Fields leaving New Zealand for a new life in Australia.

The Fields had left New Zealand, TVNZ stated, not because of an "unfortunate domestic

dispute" as the complainants implied but after a "particularly bitter and agonising custody

battle".

TVNZ agreed with the original letter of complaint that the dispute was not between the

Fellowship and the Fields, but:

The Fields believed that the custody battle was the consequence of the association

their family members have with the disciplines of the Exclusive Brethren

Fellowship. They believe an effort was made to split their family because they chose

to leave that Fellowship. That was what "Holmes" reported.

TVNZ disputed the allegation that its Complaints Committee report amounted to an "ex

post facto attempt to justify harassment". It had referred to the contextual material, it

continued, to explain that the Fields left New Zealand to escape the pressures brought by

family members who remained within the Fellowship. The strong language used reflected

Mr Field's family's suffering and, TVNZ concluded:

We reject the solicitor's imputation that the "Holmes" item was loaded. The

programme carried out extensive research into how the Exclusive Brethren

Fellowship "operates" (the word of the solicitor's). It is submitted that the item was

an inaccurate account of the plight of a desperate and unhappy family caught up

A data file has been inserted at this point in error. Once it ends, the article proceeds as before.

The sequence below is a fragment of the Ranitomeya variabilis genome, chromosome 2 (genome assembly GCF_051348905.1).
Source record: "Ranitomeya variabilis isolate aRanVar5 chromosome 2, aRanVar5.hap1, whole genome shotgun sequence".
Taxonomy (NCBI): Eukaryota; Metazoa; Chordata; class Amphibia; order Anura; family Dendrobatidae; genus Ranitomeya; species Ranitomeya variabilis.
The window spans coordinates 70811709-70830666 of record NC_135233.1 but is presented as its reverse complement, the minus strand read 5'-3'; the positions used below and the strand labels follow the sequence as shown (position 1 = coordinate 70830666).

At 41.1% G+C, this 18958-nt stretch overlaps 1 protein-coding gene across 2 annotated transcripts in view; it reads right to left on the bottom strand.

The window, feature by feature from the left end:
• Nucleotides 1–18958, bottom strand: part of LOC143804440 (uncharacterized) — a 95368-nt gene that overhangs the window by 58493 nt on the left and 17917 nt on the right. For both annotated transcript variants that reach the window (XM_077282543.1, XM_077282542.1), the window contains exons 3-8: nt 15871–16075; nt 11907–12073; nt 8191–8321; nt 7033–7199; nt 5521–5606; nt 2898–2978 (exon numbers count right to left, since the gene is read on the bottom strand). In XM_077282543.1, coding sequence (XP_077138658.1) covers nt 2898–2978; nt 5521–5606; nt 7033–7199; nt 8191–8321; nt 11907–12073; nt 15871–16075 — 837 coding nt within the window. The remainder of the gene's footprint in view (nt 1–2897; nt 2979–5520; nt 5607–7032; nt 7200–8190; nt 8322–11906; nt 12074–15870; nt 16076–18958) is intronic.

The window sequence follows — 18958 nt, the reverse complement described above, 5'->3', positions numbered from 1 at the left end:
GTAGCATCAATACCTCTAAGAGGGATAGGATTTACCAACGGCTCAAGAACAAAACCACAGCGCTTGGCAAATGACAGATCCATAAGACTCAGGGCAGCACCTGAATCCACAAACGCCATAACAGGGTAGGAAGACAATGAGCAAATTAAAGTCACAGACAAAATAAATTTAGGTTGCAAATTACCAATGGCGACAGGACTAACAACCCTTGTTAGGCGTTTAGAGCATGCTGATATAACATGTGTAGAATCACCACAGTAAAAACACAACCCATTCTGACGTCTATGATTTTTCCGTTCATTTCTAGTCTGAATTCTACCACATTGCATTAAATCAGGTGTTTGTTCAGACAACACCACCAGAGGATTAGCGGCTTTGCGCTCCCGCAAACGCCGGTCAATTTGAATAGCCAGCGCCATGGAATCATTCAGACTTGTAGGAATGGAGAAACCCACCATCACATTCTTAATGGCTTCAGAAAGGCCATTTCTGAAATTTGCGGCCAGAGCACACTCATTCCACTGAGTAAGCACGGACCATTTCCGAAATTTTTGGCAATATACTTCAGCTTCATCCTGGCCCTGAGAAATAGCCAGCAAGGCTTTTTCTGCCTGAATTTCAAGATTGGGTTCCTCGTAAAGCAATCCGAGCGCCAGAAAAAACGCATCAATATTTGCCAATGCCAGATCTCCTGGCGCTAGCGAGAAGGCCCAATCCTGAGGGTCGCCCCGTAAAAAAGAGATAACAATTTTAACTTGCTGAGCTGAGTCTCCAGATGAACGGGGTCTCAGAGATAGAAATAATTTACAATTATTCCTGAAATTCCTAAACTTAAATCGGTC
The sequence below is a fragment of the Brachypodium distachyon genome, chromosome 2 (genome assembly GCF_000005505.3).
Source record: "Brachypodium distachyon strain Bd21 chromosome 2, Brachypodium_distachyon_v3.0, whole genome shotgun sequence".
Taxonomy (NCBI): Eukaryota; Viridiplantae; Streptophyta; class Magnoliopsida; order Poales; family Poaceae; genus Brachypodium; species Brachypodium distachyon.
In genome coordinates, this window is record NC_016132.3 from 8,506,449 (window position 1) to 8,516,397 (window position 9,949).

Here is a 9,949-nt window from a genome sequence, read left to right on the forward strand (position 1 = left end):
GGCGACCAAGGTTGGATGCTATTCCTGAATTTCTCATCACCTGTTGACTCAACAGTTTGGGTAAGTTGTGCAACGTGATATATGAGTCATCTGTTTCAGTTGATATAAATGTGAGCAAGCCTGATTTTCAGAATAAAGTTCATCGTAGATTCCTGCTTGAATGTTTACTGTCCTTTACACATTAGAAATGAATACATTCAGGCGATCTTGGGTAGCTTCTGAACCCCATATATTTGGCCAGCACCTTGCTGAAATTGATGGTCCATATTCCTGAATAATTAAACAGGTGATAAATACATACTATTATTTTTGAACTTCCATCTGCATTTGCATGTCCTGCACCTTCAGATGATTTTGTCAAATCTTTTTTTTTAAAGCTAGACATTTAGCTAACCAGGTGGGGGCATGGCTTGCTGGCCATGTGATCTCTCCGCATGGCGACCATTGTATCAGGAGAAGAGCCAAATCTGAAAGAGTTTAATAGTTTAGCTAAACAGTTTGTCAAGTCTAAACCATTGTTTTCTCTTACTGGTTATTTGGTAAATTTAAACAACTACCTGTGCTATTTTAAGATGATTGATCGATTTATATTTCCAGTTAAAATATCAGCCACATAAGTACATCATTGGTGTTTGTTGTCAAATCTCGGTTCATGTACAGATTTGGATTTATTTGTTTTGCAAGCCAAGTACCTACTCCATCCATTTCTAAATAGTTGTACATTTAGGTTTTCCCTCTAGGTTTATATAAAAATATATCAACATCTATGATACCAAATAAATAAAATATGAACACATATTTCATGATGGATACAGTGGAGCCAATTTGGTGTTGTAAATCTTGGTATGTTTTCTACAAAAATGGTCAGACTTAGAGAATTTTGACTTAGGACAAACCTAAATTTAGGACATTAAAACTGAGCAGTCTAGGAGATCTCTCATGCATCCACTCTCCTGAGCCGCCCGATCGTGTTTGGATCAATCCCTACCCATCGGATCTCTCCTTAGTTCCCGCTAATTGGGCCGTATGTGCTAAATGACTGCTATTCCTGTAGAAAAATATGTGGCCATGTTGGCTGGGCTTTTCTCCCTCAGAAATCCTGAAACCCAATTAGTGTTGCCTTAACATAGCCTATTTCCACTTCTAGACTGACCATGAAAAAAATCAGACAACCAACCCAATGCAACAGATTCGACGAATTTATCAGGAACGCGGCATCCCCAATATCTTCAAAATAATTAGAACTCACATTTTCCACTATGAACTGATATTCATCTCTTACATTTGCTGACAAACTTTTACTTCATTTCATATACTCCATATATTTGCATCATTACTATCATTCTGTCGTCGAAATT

in an emotional maelstrom as a consequence of family members of the Exclusive

Brethren Fellowship challenging their right to custody of their children. The item

was a matter of public interest, and for public concern.

The Complainants' Final Comment to the Authority

When asked whether the complainants wished to comment on TVNZ's reply, in a letter

dated 30 May 1994 their solicitor questioned why TVNZ had commented that the

reference did not contain "anything substantially new". Had the referral done so, it added,

TVNZ could justifiably have been critical.

The solicitors insisted that TVNZ, by referring to the mail from family members and the

maternal grandparents continued to miss the point. The breach occurred when the item

suggested that the Church as a whole and the Nelson Fellowship in particular was

involved.

Explaining that this matter continued to be the point at issue, the solicitor observed:

1) Where was the evidence of pressure from non-family members?

2) Why was this evidence not presented in the item?

3) With reference to TVNZ's reference to the Fields' belief that "an effort was made to

split their family because they chose to leave the Fellowship", the letter asked who

made that effort.

4) We are pleased that TVNZ concedes that the language used was strong. We

reiterate that that heightens the need for care, balance and fairness which,

regrettably, was missing.

5) TVNZ's response that the item showed a lack of research was to counter that

extensive research had been conducted but, the solicitors wondered, why had the

item not referred to the parochial nature of the Fellowship.